What's going on with short-term rentals in Santa Fe?

Sep. 19—When the COVID pandemic hit in 2020, home became the place to be for those who could be online there for work, education, dining, shopping and leisure. During the pandemic's peak years of 2021 and 2022, online out-fits, such as Amazon and Netflix, saw their profits soar. At the same time, profits and evaluations of on-site commercial offices, retail businesses, restaurants and the traditional travel industry plummeted as people stayed home.

Could home — the safest place to work, go to school, eat, shop and play during a pandemic — become an income source as well? A side gig? Along with well-established venture funds and veteran real estate investors across the country, many non-real estate investors and homeowners, including ones in Santa Fe, began to look at short- and long-term residential rental models, such as VRBO and Airbnb, and thought, "Let's give it a try." Some renting out their casitas, some setting aside an extra room, some renting out their entire homes (when they themselves went away for their own vacation—or spent more time in their second or third home).

The results? The short-term vacation rental market in Santa Fe jumped some 30% during the pandemic, and this market continues to be lucrative. Demand is high — not as high as during the pandemic peak years of 2021-2022, but high, with 40 million visitors coming to the state yearly. The most recent 2023 data from Mashvisor (https://www.mashvisor.com/blog/best-states-to-buy-investment-property/) is illuminating. With regard to short-term rentals (30 days or less), New Mexico ranks ninth in the country, and Santa Fe ranks third among the top cities in the state. Santa Fe's monthly short-term rental income averages $4,331, and its monthly short-term rental cash on cash return (real-estate-speak for a transaction that calculates the cash income earned on the cash invested in a property) averages 3.77%. The occupancy rate comes in at 57%.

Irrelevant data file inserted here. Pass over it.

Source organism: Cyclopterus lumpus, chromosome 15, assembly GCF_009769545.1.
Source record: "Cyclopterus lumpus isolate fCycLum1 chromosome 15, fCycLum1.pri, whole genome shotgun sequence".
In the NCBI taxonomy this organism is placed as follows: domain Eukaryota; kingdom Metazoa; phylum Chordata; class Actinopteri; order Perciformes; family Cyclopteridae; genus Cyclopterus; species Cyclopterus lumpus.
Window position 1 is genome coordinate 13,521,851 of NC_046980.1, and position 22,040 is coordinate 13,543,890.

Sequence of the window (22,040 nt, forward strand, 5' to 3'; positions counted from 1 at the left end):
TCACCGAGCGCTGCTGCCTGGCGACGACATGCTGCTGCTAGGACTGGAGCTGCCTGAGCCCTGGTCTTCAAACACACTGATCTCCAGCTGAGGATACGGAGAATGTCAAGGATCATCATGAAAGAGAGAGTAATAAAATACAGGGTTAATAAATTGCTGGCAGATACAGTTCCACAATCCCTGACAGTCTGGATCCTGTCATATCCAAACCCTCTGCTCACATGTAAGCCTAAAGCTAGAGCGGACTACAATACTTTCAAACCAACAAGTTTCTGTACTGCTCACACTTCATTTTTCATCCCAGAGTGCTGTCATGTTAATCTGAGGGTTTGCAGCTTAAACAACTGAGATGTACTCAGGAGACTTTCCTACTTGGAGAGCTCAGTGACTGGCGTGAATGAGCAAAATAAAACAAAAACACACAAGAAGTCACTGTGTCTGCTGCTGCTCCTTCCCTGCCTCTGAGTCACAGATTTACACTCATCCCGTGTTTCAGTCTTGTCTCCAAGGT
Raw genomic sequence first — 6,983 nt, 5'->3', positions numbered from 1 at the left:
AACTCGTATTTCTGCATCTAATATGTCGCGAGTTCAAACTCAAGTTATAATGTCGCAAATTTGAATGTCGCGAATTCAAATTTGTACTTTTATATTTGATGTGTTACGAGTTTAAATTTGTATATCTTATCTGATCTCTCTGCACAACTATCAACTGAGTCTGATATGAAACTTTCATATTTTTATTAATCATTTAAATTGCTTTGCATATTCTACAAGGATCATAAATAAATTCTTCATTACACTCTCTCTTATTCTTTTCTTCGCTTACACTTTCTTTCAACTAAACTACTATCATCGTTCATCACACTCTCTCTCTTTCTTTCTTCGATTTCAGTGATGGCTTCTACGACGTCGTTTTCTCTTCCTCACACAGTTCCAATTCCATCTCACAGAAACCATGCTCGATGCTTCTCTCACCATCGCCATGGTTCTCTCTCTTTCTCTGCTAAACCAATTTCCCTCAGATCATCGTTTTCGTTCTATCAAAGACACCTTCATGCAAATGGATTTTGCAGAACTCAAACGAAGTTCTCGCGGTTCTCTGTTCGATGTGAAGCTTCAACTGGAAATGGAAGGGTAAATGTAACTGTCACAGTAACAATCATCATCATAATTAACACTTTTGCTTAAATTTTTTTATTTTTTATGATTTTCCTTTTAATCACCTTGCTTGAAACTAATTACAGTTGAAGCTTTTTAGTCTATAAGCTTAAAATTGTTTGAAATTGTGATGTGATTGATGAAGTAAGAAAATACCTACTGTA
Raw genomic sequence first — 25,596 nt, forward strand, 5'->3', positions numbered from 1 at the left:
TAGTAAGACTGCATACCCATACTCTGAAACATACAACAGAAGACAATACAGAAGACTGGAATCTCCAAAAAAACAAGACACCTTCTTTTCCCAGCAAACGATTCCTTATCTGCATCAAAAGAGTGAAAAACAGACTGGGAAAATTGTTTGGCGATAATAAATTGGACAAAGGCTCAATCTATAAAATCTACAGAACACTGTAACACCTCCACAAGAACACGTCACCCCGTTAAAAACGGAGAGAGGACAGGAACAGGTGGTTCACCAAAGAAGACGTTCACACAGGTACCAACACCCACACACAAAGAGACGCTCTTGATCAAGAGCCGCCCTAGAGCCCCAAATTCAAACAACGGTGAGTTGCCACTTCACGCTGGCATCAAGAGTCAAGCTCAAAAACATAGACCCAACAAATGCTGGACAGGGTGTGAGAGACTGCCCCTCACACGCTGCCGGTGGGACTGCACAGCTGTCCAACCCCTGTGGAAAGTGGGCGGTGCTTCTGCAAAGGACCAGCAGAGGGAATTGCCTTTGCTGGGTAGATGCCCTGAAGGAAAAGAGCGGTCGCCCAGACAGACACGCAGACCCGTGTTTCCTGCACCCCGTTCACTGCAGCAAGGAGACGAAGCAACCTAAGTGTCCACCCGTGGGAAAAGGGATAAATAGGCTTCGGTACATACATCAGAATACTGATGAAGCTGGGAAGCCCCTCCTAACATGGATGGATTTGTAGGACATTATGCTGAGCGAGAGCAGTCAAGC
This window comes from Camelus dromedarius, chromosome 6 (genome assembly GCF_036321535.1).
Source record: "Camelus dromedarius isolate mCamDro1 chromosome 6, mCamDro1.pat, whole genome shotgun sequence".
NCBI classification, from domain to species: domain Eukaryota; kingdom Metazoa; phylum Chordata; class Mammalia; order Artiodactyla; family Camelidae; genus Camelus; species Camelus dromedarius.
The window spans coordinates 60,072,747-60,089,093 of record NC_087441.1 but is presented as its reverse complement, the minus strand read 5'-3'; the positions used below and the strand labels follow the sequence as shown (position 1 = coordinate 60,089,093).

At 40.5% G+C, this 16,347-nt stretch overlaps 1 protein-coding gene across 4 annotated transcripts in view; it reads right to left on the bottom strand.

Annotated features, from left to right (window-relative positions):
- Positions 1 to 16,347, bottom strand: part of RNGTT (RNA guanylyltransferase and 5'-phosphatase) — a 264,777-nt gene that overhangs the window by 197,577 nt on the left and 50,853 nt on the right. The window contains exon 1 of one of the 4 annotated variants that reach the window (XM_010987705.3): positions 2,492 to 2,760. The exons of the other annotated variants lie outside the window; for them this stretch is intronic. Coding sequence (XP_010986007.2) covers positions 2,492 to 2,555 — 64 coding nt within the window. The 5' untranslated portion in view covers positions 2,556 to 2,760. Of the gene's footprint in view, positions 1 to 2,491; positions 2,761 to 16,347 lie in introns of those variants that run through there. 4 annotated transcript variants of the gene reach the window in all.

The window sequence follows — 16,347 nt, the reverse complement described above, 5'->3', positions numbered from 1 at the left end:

AirDNA, a top resource for Airbnb rental property data, bases its price tiers not on specific rates, but on how they vary by market, and divides its listings into five groups, with the budget representing the bottom 20% of rates, economy the next 20%, and so on, with luxury occupying the top 20% of ADRs. So, in Santa Fe, for instance, "the average daily rate for the luxury tier," says AirDNA's Madeleine Parkin, "has not passed $600 in the past 5 years. So $1000 a night would be very unlikely, except for extremely large or luxurious properties."

Obviously, as the bedroom count increases, the difference between the luxury and lower price ADRs increases. Guests may expect to pay nearly three times as much for a one-to-three-bedroom luxury property versus a budget property. Luxury properties with five or more bedrooms will usually cost guests four times more than a budget property with the same number of bedrooms. (Remember that average ADRs, just like for-sale home prices, vary greatly depending upon markets, locations and amenities. ADRs for luxury properties in Aspen or in Park City, Utah, average $1,500, while lux properties in smaller markets, say, Boise or Spokane, average $300.)